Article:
Mondelēz International, AIM partner to launch digital watermarks in Europe

Image courtesy: FoodBev

EUROPE – Mondelēz International has partnered with AIM, the European Brands Association, to launch cross-value chain initiative named HolyGrail 2.0, to trial digital watermarks with the aim of improving packaging recycling in Europe.

The initiative has seen the launch of an industrial pilot and also bringing together other European companies and organisations. This aims to assess whether the technology could enable better sorting and more efficient and higher-quality recycling for packaging in the EU.

Mondelēz says that the collaboration forms part of its efforts to deliver on its aim for zero-net waste packaging by 2025.

According to FoodBev, the company is reportedly seeking to meet this objective by supporting industry coalitions and public-private partnerships to improve recycling infrastructure and create a circular economy.

“We want to remove barriers to recycling efficiency and believe that when business unites under a common goal we can create positive impact at scale for people and planet.”

Michael Stumpf – manager, Europe RDQ packaging sustainability, Mondelēz International

“We are excited to be joining this innovative pilot. HolyGrail 2.0 is a further step towards our goal of zero-net waste packaging by 2025,” Michael Stumpf, Europe RDQ packaging sustainability manager at Mondelēz International, said.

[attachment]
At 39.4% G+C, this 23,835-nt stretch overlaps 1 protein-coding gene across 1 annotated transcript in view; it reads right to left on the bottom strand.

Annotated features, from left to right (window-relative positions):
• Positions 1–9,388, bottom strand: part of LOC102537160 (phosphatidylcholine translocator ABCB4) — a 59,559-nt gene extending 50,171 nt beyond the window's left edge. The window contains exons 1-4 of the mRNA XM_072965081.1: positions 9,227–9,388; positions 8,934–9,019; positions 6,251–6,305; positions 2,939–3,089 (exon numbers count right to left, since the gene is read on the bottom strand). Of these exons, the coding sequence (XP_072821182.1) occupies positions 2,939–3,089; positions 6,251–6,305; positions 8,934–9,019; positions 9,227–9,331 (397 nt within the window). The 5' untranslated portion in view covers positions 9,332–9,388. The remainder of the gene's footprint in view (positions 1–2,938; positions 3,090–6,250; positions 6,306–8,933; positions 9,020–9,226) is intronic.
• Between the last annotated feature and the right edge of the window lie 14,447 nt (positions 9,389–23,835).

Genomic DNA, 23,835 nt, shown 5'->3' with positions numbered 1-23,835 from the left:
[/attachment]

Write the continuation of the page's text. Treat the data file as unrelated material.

“We want to remove barriers to recycling efficiency and believe that when business unites under a common goal we can create positive impact at scale for people and planet.”

Digital watermarks are imperceptible codes on consumer goods packaging, which can carry information such as type of plastics used and composition for multilayer objects.

The aim is that the digital watermark is detected and decoded by a standard high-resolution camera on a waste sorting line, which is then able to sort the packaging into the correct streams.

AIM is the European Brands Association representing brand manufacturers in Europe on key issues which affect their ability to design, distribute and market their brands.

Meanwhile, Mondelēz International intends to start packaging its Philadelphia brand cream cheese in tubs made from chemically recycled plastics in 2022. The packaging maker Berry Global will mold the containers. Petrochemical giant Sabic will supply the polypropylene.

The start-up Plastic Energy will produce feedstock for that polypropylene from postconsumer plastics at a plant it is constructing on Sabic’s site in Geleen, the Netherlands.

“You cannot achieve a circular economy on your own. A circular economy requires partnering up- and downstream,” said Robert Flores, vice president of sustainability at Berry, for which the project is its first in chemical recycling.

“And obviously, as such a well-known global company, Mondelēz International was an ideal partner to launch this material with.”

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